Sing louder. They can’t hear you. Maine Resistance Summit organizers lead the audience, many of whom are baby boomers, in a peaceful protest song at the Augusta training. (Photo by C. Parrish)
Sing louder. They can’t hear you. Maine Resistance Summit organizers lead the audience, many of whom are baby boomers, in a peaceful protest song at the Augusta training. (Photo by C. Parrish)
People of all ages came from all corners of the state to Augusta on Sunday, March 5, to learn how to become effective political protesters. 

The Maine Resistance Summit, a day-long training organized by the Maine People’s Alliance, attracted over 800 people, kicking off in the morning with a two-hour session on how to mobilize an effective political resistance and turn it into a strategic and organized movement that leads to policy change.

Sessions on how to use social media as an effective organizing tool, how to effectively go door-to-door to promote a cause or a campaign, how to write opinion letters that get published, and how to effectively lobby elected officials were among the many break-out sessions available in the afternoon.

Hilary Kahrl, 41, came to the Summit from Bath to make connections with other activists and to learn how to run for local office. Kahrl, a stay-at-home mother, said she calls her elected representatives three times a week. 

“The interns who answer the phones know my voice, now,” she said. 

“I found out how to use Facebook to organize and more about the mechanics of how a Facebook page works,” said Abby Sayen, 65, from South Paris. Sayen, a retired town administrator and former academic director at Colby College, attended the training with her lifelong friend, Allie Love, 65, of Brunswick. Both belong to Paris Resistance, a newly formed activist group made up of 14 friends.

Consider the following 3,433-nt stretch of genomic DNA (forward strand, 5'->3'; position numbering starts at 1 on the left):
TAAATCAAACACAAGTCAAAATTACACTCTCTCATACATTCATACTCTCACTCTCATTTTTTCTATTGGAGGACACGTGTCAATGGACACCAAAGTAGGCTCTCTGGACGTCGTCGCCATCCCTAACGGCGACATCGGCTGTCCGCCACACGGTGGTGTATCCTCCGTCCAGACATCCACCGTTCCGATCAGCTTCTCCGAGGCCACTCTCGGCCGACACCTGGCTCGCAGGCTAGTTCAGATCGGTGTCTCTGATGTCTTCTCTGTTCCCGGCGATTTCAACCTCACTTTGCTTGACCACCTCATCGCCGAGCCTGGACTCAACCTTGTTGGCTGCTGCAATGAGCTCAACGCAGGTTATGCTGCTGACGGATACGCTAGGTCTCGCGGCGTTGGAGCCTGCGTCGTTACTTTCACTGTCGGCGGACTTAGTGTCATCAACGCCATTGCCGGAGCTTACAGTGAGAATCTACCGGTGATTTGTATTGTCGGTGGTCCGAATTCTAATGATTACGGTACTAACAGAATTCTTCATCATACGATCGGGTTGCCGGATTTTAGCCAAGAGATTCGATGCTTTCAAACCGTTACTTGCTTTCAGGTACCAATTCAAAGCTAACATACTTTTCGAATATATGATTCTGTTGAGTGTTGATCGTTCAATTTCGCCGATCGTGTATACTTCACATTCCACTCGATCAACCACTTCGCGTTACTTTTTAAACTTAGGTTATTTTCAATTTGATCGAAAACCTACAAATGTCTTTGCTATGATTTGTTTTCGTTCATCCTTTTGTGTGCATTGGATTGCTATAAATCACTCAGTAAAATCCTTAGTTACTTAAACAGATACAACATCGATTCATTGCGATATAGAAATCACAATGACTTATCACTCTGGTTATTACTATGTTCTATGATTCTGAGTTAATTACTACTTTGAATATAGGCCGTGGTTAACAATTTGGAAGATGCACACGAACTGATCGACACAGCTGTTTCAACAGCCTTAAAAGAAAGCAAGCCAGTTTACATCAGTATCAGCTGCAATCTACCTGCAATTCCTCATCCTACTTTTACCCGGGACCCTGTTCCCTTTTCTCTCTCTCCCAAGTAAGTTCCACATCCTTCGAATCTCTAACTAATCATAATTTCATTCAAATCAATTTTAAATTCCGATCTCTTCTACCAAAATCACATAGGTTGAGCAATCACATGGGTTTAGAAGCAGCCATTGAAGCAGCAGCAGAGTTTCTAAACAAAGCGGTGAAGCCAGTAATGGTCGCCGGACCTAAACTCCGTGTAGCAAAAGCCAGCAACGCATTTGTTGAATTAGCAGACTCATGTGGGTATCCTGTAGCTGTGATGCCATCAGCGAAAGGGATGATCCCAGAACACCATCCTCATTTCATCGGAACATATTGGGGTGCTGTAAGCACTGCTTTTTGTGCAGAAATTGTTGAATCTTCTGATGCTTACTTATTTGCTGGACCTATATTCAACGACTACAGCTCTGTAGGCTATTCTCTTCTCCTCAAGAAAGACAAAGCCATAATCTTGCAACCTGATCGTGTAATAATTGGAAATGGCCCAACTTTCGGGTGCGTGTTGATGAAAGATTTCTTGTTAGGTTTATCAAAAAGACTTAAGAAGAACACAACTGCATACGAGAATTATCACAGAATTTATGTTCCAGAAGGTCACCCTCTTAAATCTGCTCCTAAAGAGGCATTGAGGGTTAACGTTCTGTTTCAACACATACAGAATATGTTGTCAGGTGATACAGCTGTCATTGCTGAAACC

Many of the attendees found out about the Maine Resistance Summit through Facebook.

Sayen said she found out how to use Facebook as a tool for raising money or to spread information about rapidly changing events. She also found out that Twitter is better for putting public pressure on politicians.



“I got good tips on how to structure an effective letter to the editor,” said Love. “Their advice was keep it short, get to the point, don’t get into statistics, and don’t repeat any arguments before you get to your point.”

“Our plan is to go back and share what we learned here with our Paris group,” said Love.

“One of the reasons that I think this movement is going to succeed is women,” said Sayen. “They are very involved and when women get pissed, they don’t give up.”

Rep. Chellie Pingree told Summit attendees that protests are making a difference. She urged Mainers to keep the pressure on at the state and federal levels.

“Dont let anyone tell you it isn’t making an impact,” said Pingree. “As difficult as these times are, with a person in the White House who doesn’t deserve to be there and Republicans in control of the House and the Senate, I think we are already having an impact.”

Pingree pointed to the January bill that would have weakened the ethics standards for government officials.

“That is when it was clear people were watching,” she said. “They jammed the phone lines and the result is that the bill never got heard.”

“Everywhere, there are more people showing up than anyone expected,” said Pingree, warning attendees to keep their eye on the budget process and target their responses to specific budget items.

More trainings are in the works for Portland, Lewiston, and Bangor, according to Jesse Graham, the executive director of the Maine People’s Alliance. The dates should be announced within the week, he said.

“We’ve also seen a lot of interest in Rockland and Belfast, so we are looking at holding a training there, too,” said Graham.